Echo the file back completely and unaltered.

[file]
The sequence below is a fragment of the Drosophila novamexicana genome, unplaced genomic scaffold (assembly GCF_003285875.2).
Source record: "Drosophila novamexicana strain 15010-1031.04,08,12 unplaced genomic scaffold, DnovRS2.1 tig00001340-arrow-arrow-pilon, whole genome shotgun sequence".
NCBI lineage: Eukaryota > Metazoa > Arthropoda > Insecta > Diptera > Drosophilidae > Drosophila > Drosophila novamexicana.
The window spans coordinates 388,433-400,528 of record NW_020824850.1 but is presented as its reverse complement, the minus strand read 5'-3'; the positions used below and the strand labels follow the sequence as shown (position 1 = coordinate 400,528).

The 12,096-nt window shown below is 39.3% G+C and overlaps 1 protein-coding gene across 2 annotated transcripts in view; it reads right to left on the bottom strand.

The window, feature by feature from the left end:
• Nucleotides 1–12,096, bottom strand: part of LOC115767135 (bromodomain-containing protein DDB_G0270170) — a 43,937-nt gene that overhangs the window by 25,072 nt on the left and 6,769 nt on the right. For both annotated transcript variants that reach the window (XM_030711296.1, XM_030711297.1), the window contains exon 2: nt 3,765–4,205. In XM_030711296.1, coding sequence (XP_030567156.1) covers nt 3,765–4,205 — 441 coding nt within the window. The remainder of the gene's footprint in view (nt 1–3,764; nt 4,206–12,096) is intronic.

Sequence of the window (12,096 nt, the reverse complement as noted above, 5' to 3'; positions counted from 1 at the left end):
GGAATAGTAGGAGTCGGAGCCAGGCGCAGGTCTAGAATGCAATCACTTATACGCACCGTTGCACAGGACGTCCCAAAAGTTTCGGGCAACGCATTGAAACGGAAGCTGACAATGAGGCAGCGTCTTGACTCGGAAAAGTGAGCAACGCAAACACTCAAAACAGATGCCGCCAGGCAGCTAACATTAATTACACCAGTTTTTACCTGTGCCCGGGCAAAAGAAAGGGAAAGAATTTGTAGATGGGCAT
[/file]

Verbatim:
The sequence below is a fragment of the Drosophila novamexicana genome, unplaced genomic scaffold (assembly GCF_003285875.2).
Source record: "Drosophila novamexicana strain 15010-1031.04,08,12 unplaced genomic scaffold, DnovRS2.1 tig00001340-arrow-arrow-pilon, whole genome shotgun sequence".
NCBI lineage: Eukaryota > Metazoa > Arthropoda > Insecta > Diptera > Drosophilidae > Drosophila > Drosophila novamexicana.
The window spans coordinates 388,433-400,528 of record NW_020824850.1 but is presented as its reverse complement, the minus strand read 5'-3'; the positions used below and the strand labels follow the sequence as shown (position 1 = coordinate 400,528).

The 12,096-nt window shown below is 39.3% G+C and overlaps 1 protein-coding gene across 2 annotated transcripts in view; it reads right to left on the bottom strand.

The window, feature by feature from the left end:
• Nucleotides 1–12,096, bottom strand: part of LOC115767135 (bromodomain-containing protein DDB_G0270170) — a 43,937-nt gene that overhangs the window by 25,072 nt on the left and 6,769 nt on the right. For both annotated transcript variants that reach the window (XM_030711296.1, XM_030711297.1), the window contains exon 2: nt 3,765–4,205. In XM_030711296.1, coding sequence (XP_030567156.1) covers nt 3,765–4,205 — 441 coding nt within the window. The remainder of the gene's footprint in view (nt 1–3,764; nt 4,206–12,096) is intronic.

Sequence of the window (12,096 nt, the reverse complement as noted above, 5' to 3'; positions counted from 1 at the left end):
GGAATAGTAGGAGTCGGAGCCAGGCGCAGGTCTAGAATGCAATCACTTATACGCACCGTTGCACAGGACGTCCCAAAAGTTTCGGGCAACGCATTGAAACGGAAGCTGACAATGAGGCAGCGTCTTGACTCGGAAAAGTGAGCAACGCAAACACTCAAAACAGATGCCGCCAGGCAGCTAACATTAATTACACCAGTTTTTACCTGTGCCCGGGCAAAAGAAAGGGAAAGAATTTGTAGATGGGCAT